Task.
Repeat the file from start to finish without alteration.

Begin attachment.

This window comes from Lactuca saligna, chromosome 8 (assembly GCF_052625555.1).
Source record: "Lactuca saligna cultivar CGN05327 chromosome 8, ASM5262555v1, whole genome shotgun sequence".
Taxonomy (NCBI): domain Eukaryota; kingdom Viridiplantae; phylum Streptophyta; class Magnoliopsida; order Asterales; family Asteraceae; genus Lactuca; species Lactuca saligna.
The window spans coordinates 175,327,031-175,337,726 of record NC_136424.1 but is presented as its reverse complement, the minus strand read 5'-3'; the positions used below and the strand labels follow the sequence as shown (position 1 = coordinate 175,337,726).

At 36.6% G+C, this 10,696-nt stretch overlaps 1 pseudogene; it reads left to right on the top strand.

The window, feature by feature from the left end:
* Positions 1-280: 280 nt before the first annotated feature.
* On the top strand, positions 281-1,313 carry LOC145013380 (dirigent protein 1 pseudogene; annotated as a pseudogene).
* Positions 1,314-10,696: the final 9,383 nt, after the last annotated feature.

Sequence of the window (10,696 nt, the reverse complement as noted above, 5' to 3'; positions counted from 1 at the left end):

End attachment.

This window comes from Lactuca saligna, chromosome 8 (assembly GCF_052625555.1).
Source record: "Lactuca saligna cultivar CGN05327 chromosome 8, ASM5262555v1, whole genome shotgun sequence".
Taxonomy (NCBI): domain Eukaryota; kingdom Viridiplantae; phylum Streptophyta; class Magnoliopsida; order Asterales; family Asteraceae; genus Lactuca; species Lactuca saligna.
The window spans coordinates 175,327,031-175,337,726 of record NC_136424.1 but is presented as its reverse complement, the minus strand read 5'-3'; the positions used below and the strand labels follow the sequence as shown (position 1 = coordinate 175,337,726).

At 36.6% G+C, this 10,696-nt stretch overlaps 1 pseudogene; it reads left to right on the top strand.

The window, feature by feature from the left end:
* Positions 1-280: 280 nt before the first annotated feature.
* On the top strand, positions 281-1,313 carry LOC145013380 (dirigent protein 1 pseudogene; annotated as a pseudogene).
* Positions 1,314-10,696: the final 9,383 nt, after the last annotated feature.

Sequence of the window (10,696 nt, the reverse complement as noted above, 5' to 3'; positions counted from 1 at the left end):